Citation: Mental Health and Social Inclusion
      PubDate: 2024-01-25
      DOI: 10.1108/MHSI-11-2023-0117
      Issue No: Vol. ahead-of-print, No. ahead-of-print (2024)
       
  • Examining the impact of working conditions, lifestyle choices, and
           demographic factors on mental health of industrial workers

    • Free pre-print version: Loading...

      Authors: Sahar Daghagh Yazd, Mehmet Akif Karaman, Salma Fathi, Areej Alsarraf, Shaikhah Alajmi, Sahab Rutabian, Manya Aladwani
      Abstract: This study aims to explore how factors such as working conditions, lifestyle choices and demographic characteristics may affect the mental health of industrial workers in Kuwait. Within the scope of the study’s objective, the authors reached 400 industrial workers (228 male, 172 female) working in oil and gas organizations in Kuwait. An ordered logistic regression model was conducted to examine the effect of relevant independent variables on workers’ mental health. Result indicated that employees with a lower education level (p-value = 0.015), employees who were smokers (p-value = 0.004) and employees with night shifts (p-value = 0.019), were more likely to experience mental health issues. Furthermore, result strongly highlights a higher chance of experiencing mental health problems among the workers who had longer working times (p-value = 0.000). On the other hand, having children (p-value = 0.042), visiting a mental health professional (p = 0.014) and living in a house with others (flat mate, family members, etc.) (p-value = 0.016) were statistically significant factors to improve employees’ mental health. Surprisingly, the authors’ research did not find a significant relationship between the mental health issues experienced by employees and their yearly income. The paper lies in its exploration of the impact of working conditions, lifestyle choices and demographic factors on mental health of industrial workers using statistical approach. By applying ordered logistic regression, this study uncovers new insights into mental health of industrial workers.
      Citation: Mental Health and Social Inclusion
      PubDate: 2024-01-23
      DOI: 10.1108/MHSI-11-2023-0119
      Issue No: Vol. ahead-of-print, No. ahead-of-print (2024)
       
  • Predictor of depression and anxiety among caregivers of hospitalized
           patients with mental illness

    • Free pre-print version: Loading...

      Authors: Abd Alhadi Hasan, Amal Alsulami
      Abstract: The study aims to identify the predictors of depression and anxiety among carers of hospitalized patients with mental illness in Eradah Complex for Mental Health Hospital. A descriptive correlational study design was conducted using a convenient sample of family carers of patients with mental illness (N = 216). The study used the Beck Depression Inventory and Anxiety Inventory scales. The results of regression models revealed that the socio-demographic characteristics of the family carers showed that age is a statistically significant predictor of family carers depression and anxiety scores. In addition, the age of the family carers explained 36% of the variance in the family carers depression and anxiety scores, while marital status explained 64% of the total variance in the family carers’ depression and anxiety scores. Furthermore, having received support in caring significantly predicted depression and anxiety scores, and this was the case for occupation status and being diagnosed with any form of chronic illness. Based on the findings of this study, the authors opine that evaluations of carers’ cognitive strategies and social support are needed to determine the risk of depression in carers of mental patients. This study is the one of the limited studies conducted in Saudi Arabia to identify predictor of depression and anxiety among caregivers of hospitalized patients with mental illness. The study has used a validated scales to assess the main study outcomes.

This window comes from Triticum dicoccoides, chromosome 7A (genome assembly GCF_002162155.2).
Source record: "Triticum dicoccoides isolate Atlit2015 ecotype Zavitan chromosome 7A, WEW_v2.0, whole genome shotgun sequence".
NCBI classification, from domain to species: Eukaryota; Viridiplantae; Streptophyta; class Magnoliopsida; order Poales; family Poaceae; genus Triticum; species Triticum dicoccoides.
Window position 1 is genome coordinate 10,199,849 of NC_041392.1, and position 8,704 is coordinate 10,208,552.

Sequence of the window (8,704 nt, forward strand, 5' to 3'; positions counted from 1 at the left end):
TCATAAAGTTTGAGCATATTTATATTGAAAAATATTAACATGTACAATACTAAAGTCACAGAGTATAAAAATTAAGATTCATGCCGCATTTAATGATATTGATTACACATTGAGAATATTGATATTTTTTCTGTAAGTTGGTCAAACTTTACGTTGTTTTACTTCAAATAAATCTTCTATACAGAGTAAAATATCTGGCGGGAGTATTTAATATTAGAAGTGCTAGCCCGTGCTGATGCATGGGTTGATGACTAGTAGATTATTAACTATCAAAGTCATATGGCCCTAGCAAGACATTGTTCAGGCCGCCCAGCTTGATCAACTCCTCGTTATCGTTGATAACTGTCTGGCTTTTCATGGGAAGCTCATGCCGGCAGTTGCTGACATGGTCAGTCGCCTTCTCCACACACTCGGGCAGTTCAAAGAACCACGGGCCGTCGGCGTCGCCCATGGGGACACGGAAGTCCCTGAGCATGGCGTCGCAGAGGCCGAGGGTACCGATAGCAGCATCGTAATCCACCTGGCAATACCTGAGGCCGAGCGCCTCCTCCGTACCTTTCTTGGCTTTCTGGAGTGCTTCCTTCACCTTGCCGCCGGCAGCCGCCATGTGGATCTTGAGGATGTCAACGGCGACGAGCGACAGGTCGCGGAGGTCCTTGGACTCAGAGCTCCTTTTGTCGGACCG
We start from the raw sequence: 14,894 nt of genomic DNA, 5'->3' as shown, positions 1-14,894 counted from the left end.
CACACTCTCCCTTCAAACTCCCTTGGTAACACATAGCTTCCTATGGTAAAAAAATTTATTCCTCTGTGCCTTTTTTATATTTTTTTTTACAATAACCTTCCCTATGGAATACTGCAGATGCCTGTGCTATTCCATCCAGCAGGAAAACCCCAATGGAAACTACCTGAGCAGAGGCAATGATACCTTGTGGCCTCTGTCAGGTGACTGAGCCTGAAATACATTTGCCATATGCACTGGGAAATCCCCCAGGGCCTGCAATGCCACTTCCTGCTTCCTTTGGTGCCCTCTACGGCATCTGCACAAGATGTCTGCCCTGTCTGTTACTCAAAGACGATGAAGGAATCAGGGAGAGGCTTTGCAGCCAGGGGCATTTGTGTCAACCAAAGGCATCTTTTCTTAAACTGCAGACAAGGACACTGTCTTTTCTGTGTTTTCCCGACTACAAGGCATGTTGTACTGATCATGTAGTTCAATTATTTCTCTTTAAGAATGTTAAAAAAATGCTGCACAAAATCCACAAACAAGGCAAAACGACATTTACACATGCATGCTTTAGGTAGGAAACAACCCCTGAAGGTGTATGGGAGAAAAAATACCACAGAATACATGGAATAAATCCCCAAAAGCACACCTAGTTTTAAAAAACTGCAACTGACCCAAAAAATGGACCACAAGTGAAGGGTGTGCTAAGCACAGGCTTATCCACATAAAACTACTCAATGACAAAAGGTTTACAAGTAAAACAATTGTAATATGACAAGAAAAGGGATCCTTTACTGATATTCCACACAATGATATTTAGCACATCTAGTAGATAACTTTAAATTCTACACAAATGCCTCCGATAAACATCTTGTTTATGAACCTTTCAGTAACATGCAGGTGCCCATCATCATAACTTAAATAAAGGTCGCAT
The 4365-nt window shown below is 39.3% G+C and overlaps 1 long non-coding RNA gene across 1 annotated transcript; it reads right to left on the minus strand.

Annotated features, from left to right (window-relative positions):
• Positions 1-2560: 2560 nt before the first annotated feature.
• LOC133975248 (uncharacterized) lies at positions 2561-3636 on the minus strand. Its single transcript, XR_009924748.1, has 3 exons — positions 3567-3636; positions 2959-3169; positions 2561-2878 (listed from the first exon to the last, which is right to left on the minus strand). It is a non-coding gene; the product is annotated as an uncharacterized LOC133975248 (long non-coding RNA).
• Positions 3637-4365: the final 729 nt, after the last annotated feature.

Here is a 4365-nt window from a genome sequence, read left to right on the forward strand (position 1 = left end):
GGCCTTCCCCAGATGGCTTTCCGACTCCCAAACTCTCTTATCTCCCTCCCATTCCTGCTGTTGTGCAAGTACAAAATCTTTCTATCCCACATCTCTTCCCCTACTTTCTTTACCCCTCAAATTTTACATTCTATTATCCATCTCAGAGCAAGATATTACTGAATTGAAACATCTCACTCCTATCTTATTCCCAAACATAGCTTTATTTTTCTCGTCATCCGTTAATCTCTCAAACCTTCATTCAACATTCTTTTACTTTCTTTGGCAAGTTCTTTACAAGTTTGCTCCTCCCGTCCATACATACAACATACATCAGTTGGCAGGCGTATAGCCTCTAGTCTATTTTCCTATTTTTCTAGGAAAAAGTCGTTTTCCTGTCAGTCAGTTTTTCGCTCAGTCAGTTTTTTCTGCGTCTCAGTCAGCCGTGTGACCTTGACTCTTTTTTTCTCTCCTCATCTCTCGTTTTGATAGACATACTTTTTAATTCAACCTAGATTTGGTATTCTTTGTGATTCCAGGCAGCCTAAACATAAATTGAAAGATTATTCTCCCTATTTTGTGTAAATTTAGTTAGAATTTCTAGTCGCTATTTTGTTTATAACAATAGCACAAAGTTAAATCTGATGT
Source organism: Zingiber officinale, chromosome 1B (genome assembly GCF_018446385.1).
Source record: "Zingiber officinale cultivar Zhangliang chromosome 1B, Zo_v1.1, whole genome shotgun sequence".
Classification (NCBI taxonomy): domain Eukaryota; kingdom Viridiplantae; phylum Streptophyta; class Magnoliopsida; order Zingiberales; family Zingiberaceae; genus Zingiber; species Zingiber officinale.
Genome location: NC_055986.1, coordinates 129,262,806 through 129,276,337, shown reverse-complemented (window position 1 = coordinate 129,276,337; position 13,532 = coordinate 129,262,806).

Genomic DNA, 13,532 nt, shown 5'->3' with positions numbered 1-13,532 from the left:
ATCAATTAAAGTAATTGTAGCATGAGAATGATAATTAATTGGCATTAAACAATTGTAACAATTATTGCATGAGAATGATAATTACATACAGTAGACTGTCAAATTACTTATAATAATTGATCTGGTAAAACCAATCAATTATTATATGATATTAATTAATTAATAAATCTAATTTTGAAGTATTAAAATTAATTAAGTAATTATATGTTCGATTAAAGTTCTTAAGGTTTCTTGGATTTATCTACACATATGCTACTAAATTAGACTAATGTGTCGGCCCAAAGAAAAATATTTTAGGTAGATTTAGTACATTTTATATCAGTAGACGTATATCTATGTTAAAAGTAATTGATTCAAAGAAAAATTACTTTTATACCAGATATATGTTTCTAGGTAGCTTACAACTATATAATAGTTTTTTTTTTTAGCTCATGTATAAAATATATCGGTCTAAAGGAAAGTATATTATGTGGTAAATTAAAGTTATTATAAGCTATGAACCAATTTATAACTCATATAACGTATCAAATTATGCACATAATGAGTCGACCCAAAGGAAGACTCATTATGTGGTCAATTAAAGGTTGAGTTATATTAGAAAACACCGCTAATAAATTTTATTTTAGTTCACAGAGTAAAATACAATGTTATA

Citation: Mental Health and Social Inclusion
      PubDate: 2024-01-09
      DOI: 10.1108/MHSI-08-2023-0083
      Issue No: Vol. ahead-of-print, No. ahead-of-print (2024)
       
  • Living with a friend mediates PTSD and CPTSD symptoms among trauma-exposed
           Ukrainians during the second year of 2022 Russian invasion

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      Authors: Mariana Velykodna, Olha Charyieva, Natalia Kvitka, Kateryna Mitchenko, Oksana Shylo, Oksana Tkachenko